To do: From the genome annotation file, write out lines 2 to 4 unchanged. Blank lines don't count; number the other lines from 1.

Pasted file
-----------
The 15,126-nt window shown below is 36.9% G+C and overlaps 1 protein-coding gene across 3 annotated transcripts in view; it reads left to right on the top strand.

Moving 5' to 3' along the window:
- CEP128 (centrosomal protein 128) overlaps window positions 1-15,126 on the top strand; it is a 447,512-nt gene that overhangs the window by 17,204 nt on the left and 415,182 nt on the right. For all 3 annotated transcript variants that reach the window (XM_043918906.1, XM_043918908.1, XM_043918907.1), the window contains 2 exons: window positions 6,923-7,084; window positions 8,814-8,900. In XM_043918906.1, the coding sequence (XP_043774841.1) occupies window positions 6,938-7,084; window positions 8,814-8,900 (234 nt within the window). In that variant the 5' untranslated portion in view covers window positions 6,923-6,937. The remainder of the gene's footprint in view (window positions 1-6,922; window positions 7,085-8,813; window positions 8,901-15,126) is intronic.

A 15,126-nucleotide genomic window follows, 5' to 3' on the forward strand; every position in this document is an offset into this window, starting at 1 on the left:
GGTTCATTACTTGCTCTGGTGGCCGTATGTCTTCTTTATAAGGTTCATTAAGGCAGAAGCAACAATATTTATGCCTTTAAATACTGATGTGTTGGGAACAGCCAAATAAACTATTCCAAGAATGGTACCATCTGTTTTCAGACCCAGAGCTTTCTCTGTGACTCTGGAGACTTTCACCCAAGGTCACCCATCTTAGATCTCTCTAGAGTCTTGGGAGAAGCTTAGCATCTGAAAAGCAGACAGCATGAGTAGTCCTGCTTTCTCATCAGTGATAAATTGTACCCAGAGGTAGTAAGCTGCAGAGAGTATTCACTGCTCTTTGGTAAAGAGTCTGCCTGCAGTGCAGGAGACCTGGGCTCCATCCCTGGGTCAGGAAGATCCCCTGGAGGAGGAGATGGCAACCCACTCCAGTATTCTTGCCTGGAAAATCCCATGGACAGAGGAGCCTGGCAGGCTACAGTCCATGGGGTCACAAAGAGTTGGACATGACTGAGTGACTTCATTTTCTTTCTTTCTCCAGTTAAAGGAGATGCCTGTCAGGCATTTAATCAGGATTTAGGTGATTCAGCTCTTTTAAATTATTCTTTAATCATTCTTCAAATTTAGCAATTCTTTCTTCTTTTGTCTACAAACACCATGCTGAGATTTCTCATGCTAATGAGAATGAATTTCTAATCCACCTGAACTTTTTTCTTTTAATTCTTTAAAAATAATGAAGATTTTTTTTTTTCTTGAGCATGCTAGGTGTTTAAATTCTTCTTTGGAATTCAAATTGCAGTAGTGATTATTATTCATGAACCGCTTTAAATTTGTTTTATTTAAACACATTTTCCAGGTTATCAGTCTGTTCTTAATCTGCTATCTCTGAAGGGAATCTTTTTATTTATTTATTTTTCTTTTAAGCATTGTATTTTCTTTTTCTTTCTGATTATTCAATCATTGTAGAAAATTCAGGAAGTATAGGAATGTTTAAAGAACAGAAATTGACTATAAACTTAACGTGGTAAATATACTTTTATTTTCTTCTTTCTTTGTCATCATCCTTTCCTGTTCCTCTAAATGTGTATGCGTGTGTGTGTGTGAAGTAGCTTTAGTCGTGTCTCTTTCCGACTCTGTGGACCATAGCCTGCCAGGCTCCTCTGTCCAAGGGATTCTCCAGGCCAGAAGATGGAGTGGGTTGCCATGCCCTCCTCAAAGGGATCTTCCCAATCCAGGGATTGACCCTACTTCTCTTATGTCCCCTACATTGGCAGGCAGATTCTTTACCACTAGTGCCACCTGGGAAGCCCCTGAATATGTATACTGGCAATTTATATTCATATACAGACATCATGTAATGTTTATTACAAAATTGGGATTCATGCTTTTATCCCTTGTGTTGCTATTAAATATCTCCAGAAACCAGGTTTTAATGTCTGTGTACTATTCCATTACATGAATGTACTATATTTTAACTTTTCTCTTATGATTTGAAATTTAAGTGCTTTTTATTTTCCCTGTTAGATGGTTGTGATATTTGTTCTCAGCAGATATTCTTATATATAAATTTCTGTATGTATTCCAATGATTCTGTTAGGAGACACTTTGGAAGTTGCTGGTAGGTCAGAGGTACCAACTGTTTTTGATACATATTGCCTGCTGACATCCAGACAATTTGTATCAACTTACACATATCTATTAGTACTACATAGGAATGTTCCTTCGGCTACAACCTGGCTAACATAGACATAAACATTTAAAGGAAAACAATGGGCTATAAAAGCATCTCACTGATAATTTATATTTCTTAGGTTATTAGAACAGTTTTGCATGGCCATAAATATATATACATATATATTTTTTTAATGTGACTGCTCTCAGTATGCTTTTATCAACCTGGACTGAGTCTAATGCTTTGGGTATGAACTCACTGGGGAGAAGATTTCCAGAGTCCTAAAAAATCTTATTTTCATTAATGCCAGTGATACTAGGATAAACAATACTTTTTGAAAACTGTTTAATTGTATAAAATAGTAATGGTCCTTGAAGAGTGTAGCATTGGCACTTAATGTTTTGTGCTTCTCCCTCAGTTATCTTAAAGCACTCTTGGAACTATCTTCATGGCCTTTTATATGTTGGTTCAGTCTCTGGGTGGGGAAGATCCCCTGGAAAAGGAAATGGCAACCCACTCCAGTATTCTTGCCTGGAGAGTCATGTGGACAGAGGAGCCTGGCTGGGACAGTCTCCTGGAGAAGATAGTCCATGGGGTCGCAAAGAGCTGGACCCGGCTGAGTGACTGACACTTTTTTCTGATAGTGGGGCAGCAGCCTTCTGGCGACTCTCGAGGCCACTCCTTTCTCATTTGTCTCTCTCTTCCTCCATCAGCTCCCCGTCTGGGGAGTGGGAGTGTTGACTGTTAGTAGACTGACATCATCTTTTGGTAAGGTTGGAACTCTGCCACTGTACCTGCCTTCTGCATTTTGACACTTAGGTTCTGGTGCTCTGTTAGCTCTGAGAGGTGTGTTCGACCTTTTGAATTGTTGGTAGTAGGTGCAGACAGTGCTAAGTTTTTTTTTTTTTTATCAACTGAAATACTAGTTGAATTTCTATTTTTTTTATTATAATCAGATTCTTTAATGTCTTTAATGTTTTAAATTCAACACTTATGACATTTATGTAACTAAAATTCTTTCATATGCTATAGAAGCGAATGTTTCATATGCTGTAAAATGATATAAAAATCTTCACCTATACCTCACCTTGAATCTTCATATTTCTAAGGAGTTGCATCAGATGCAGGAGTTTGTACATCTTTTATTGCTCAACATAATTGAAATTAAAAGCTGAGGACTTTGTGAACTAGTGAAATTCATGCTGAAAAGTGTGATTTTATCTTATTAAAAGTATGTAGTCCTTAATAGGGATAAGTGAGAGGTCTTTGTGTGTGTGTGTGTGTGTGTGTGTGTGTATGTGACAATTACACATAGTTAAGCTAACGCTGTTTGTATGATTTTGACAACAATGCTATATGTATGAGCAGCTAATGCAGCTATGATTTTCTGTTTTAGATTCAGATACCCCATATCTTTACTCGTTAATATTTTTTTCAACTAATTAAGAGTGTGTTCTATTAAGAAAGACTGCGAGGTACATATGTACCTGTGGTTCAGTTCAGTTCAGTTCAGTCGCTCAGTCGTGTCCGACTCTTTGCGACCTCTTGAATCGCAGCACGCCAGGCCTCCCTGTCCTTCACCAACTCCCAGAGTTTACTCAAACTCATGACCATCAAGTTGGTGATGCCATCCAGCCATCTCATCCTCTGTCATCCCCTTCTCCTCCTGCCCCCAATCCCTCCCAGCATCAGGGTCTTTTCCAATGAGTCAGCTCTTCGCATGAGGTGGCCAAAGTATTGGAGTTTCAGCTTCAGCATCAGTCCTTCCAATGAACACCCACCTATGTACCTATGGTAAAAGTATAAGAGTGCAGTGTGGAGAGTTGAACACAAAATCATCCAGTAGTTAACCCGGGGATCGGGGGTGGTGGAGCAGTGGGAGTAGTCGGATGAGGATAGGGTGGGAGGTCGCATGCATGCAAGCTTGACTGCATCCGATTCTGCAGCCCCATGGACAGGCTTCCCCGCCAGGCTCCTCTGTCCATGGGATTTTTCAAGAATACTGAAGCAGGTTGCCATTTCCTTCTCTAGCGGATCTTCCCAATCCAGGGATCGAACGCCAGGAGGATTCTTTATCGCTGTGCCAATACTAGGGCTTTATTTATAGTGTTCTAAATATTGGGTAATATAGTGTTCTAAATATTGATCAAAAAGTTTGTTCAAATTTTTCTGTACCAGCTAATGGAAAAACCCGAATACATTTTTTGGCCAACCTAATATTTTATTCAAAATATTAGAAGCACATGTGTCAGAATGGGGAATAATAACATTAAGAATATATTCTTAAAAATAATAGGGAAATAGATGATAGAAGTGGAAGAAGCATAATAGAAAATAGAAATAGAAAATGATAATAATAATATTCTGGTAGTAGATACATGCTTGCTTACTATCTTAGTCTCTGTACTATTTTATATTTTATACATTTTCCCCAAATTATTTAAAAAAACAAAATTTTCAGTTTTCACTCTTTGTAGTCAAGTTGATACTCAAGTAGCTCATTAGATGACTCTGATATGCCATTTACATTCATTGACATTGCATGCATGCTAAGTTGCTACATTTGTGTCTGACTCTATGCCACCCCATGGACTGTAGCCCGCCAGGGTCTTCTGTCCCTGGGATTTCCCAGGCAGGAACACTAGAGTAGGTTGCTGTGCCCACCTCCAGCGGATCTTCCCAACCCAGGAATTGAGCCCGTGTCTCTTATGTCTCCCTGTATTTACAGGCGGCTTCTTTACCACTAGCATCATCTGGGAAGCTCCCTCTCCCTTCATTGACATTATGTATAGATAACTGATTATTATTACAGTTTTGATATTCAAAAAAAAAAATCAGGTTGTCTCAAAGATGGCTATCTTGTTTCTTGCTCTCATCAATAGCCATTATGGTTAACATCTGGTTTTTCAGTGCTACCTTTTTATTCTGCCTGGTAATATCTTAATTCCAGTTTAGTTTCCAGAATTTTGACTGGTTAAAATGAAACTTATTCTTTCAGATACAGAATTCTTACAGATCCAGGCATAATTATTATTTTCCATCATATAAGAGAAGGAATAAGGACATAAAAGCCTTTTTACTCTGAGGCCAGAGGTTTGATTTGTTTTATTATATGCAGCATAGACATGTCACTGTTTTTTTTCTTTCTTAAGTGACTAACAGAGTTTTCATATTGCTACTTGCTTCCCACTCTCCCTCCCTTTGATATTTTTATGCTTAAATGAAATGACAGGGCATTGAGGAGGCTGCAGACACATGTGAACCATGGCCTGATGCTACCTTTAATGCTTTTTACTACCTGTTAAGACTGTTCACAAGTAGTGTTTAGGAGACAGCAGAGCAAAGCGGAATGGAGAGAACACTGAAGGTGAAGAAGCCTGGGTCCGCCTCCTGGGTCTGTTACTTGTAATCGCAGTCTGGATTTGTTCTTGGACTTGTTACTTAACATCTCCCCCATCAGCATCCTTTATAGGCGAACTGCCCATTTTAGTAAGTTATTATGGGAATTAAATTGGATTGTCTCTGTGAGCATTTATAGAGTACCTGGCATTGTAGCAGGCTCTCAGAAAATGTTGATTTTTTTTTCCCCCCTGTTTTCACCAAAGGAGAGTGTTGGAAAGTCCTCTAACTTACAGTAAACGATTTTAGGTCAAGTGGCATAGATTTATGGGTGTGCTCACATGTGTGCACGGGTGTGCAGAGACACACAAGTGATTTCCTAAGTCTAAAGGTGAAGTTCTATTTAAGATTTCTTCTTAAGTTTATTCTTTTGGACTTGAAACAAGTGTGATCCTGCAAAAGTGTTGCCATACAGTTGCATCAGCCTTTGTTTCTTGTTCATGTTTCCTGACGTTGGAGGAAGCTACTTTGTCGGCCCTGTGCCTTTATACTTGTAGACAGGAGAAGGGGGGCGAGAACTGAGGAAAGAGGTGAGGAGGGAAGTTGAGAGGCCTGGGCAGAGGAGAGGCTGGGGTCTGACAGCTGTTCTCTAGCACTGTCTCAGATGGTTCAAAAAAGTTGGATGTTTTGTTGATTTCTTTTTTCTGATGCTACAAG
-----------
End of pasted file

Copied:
Moving 5' to 3' along the window:
- CEP128 (centrosomal protein 128) overlaps window positions 1-15,126 on the top strand; it is a 447,512-nt gene that overhangs the window by 17,204 nt on the left and 415,182 nt on the right. For all 3 annotated transcript variants that reach the window (XM_043918906.1, XM_043918908.1, XM_043918907.1), the window contains 2 exons: window positions 6,923-7,084; window positions 8,814-8,900. In XM_043918906.1, the coding sequence (XP_043774841.1) occupies window positions 6,938-7,084; window positions 8,814-8,900 (234 nt within the window). In that variant the 5' untranslated portion in view covers window positions 6,923-6,937. The remainder of the gene's footprint in view (window positions 1-6,922; window positions 7,085-8,813; window positions 8,901-15,126) is intronic.

A 15,126-nucleotide genomic window follows, 5' to 3' on the forward strand; every position in this document is an offset into this window, starting at 1 on the left: